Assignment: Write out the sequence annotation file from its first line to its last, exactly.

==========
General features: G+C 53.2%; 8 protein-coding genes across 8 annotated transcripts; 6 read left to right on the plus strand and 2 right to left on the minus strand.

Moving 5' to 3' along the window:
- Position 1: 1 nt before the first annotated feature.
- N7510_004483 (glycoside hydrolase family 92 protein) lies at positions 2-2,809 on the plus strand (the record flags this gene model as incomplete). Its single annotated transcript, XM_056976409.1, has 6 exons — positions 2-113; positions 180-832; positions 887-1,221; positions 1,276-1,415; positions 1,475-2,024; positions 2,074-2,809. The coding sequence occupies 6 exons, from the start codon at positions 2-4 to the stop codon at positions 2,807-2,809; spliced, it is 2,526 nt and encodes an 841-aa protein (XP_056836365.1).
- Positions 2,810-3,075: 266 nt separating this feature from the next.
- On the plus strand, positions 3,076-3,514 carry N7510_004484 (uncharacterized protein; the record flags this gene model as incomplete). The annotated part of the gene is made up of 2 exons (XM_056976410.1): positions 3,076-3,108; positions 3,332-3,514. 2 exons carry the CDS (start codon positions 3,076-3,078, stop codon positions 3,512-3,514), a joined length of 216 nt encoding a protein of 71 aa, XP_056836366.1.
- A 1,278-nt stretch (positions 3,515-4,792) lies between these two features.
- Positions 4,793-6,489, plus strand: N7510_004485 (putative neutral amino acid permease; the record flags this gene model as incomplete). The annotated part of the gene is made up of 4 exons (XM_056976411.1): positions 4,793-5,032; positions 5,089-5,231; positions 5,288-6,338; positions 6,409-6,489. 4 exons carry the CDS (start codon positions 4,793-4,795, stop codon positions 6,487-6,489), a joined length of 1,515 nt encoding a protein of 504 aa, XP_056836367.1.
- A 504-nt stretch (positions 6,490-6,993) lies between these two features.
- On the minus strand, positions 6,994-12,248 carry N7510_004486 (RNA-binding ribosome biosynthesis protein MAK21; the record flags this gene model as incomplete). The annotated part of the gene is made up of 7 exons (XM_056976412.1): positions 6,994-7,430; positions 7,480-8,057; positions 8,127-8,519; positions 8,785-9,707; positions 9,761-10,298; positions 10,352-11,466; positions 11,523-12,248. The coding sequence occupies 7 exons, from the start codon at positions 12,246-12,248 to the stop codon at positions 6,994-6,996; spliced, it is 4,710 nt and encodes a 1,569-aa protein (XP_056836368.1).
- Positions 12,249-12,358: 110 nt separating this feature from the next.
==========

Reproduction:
General features: G+C 53.2%; 8 protein-coding genes across 8 annotated transcripts; 6 read left to right on the plus strand and 2 right to left on the minus strand.

Moving 5' to 3' along the window:
- Position 1: 1 nt before the first annotated feature.
- N7510_004483 (glycoside hydrolase family 92 protein) lies at positions 2-2,809 on the plus strand (the record flags this gene model as incomplete). Its single annotated transcript, XM_056976409.1, has 6 exons — positions 2-113; positions 180-832; positions 887-1,221; positions 1,276-1,415; positions 1,475-2,024; positions 2,074-2,809. The coding sequence occupies 6 exons, from the start codon at positions 2-4 to the stop codon at positions 2,807-2,809; spliced, it is 2,526 nt and encodes an 841-aa protein (XP_056836365.1).
- Positions 2,810-3,075: 266 nt separating this feature from the next.
- On the plus strand, positions 3,076-3,514 carry N7510_004484 (uncharacterized protein; the record flags this gene model as incomplete). The annotated part of the gene is made up of 2 exons (XM_056976410.1): positions 3,076-3,108; positions 3,332-3,514. 2 exons carry the CDS (start codon positions 3,076-3,078, stop codon positions 3,512-3,514), a joined length of 216 nt encoding a protein of 71 aa, XP_056836366.1.
- A 1,278-nt stretch (positions 3,515-4,792) lies between these two features.
- Positions 4,793-6,489, plus strand: N7510_004485 (putative neutral amino acid permease; the record flags this gene model as incomplete). The annotated part of the gene is made up of 4 exons (XM_056976411.1): positions 4,793-5,032; positions 5,089-5,231; positions 5,288-6,338; positions 6,409-6,489. 4 exons carry the CDS (start codon positions 4,793-4,795, stop codon positions 6,487-6,489), a joined length of 1,515 nt encoding a protein of 504 aa, XP_056836367.1.
- A 504-nt stretch (positions 6,490-6,993) lies between these two features.
- On the minus strand, positions 6,994-12,248 carry N7510_004486 (RNA-binding ribosome biosynthesis protein MAK21; the record flags this gene model as incomplete). The annotated part of the gene is made up of 7 exons (XM_056976412.1): positions 6,994-7,430; positions 7,480-8,057; positions 8,127-8,519; positions 8,785-9,707; positions 9,761-10,298; positions 10,352-11,466; positions 11,523-12,248. The coding sequence occupies 7 exons, from the start codon at positions 12,246-12,248 to the stop codon at positions 6,994-6,996; spliced, it is 4,710 nt and encodes a 1,569-aa protein (XP_056836368.1).
- Positions 12,249-12,358: 110 nt separating this feature from the next.